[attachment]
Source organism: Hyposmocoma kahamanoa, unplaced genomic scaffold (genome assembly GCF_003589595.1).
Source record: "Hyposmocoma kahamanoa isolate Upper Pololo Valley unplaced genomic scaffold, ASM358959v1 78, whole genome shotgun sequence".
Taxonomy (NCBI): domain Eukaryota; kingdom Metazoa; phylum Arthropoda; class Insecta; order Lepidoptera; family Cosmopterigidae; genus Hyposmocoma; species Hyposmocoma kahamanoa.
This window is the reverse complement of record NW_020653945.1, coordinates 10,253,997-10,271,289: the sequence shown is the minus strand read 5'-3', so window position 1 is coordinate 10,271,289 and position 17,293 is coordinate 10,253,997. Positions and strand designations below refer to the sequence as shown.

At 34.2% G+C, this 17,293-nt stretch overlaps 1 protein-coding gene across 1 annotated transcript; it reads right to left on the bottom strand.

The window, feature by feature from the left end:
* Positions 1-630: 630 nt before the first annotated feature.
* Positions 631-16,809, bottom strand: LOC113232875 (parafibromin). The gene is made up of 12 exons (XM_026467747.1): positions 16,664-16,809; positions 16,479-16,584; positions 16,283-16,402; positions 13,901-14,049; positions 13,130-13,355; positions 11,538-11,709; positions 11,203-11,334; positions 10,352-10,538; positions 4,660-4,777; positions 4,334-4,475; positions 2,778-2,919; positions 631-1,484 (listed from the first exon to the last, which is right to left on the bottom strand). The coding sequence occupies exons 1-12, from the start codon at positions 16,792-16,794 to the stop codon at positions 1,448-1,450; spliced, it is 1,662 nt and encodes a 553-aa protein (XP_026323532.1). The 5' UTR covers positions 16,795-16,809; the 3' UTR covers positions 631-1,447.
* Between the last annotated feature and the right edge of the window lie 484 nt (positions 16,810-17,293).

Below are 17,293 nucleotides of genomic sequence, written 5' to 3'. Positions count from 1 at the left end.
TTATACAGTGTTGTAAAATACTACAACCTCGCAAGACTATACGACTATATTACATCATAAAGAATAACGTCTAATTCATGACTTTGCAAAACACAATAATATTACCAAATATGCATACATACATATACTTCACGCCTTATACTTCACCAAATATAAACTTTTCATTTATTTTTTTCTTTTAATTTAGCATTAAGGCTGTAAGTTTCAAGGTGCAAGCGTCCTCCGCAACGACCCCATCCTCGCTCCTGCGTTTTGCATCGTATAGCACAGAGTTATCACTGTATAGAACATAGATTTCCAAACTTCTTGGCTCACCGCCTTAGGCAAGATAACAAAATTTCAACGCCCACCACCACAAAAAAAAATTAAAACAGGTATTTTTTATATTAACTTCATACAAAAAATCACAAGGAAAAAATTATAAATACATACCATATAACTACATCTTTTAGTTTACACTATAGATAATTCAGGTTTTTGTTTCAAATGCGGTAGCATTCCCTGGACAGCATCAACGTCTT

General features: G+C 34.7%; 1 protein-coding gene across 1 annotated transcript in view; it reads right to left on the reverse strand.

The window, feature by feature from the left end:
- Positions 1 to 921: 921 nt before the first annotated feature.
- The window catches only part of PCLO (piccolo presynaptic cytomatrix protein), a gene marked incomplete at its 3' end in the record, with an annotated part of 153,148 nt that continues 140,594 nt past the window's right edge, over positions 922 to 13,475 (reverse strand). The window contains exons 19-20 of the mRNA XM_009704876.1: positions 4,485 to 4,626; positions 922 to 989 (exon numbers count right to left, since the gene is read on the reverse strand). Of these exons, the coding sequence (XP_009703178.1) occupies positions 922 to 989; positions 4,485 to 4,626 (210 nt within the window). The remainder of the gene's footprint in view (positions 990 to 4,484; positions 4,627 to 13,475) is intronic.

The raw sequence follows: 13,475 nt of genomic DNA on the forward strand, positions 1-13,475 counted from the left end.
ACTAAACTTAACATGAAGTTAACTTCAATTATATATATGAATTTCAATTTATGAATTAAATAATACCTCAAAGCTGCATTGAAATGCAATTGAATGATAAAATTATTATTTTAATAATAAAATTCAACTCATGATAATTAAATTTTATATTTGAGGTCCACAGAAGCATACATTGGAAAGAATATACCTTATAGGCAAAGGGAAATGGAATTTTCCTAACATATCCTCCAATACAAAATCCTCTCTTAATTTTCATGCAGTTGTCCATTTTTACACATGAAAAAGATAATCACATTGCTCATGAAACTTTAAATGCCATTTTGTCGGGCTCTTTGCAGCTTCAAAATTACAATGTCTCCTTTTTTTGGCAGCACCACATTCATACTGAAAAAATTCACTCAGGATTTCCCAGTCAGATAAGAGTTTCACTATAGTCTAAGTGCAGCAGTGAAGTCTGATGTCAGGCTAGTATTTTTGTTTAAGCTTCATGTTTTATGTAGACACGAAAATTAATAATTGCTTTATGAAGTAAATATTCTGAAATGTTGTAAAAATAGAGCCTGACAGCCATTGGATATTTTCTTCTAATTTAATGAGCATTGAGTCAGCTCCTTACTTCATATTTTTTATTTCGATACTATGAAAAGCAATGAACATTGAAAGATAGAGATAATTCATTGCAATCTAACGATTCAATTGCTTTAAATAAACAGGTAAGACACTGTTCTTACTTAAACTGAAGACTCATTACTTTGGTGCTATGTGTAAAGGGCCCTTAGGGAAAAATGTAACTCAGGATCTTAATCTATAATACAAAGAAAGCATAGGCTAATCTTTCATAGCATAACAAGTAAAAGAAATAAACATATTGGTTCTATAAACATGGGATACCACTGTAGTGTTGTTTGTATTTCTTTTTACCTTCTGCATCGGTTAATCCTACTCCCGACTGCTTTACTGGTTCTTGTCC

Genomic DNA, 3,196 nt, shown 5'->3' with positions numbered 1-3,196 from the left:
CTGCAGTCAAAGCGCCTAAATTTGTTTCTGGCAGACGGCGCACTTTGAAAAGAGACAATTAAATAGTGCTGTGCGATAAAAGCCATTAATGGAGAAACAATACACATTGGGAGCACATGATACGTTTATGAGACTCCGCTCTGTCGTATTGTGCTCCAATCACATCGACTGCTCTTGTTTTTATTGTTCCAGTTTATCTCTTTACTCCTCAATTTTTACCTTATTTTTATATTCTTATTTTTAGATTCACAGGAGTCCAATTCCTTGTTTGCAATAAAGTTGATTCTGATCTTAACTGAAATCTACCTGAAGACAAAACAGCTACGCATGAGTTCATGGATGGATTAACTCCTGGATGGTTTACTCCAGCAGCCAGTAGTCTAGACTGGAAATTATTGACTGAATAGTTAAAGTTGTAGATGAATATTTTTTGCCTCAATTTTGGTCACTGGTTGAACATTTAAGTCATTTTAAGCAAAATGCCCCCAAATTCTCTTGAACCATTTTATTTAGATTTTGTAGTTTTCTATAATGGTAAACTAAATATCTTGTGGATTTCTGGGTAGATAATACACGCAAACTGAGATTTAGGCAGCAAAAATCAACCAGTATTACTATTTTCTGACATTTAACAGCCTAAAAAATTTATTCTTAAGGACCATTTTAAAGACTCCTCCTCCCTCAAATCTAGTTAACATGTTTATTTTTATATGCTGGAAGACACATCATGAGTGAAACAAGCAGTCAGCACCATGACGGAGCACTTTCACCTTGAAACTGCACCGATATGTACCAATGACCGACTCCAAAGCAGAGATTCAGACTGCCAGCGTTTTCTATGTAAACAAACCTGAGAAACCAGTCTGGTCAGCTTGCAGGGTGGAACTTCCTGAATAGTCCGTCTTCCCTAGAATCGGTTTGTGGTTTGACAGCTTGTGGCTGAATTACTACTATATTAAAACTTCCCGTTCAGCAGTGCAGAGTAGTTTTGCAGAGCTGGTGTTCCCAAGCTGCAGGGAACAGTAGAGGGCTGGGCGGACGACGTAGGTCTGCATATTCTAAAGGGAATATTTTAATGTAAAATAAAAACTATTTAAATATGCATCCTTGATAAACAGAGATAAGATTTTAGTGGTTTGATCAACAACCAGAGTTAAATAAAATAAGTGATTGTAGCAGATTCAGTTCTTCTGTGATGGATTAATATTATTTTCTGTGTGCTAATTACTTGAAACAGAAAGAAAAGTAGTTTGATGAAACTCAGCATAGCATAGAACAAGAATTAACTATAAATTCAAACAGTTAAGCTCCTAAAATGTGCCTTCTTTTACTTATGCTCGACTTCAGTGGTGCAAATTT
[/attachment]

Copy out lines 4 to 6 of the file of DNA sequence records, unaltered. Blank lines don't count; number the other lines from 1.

This window is the reverse complement of record NW_020653945.1, coordinates 10,253,997-10,271,289: the sequence shown is the minus strand read 5'-3', so window position 1 is coordinate 10,271,289 and position 17,293 is coordinate 10,253,997. Positions and strand designations below refer to the sequence as shown.

At 34.2% G+C, this 17,293-nt stretch overlaps 1 protein-coding gene across 1 annotated transcript; it reads right to left on the bottom strand.

The window, feature by feature from the left end: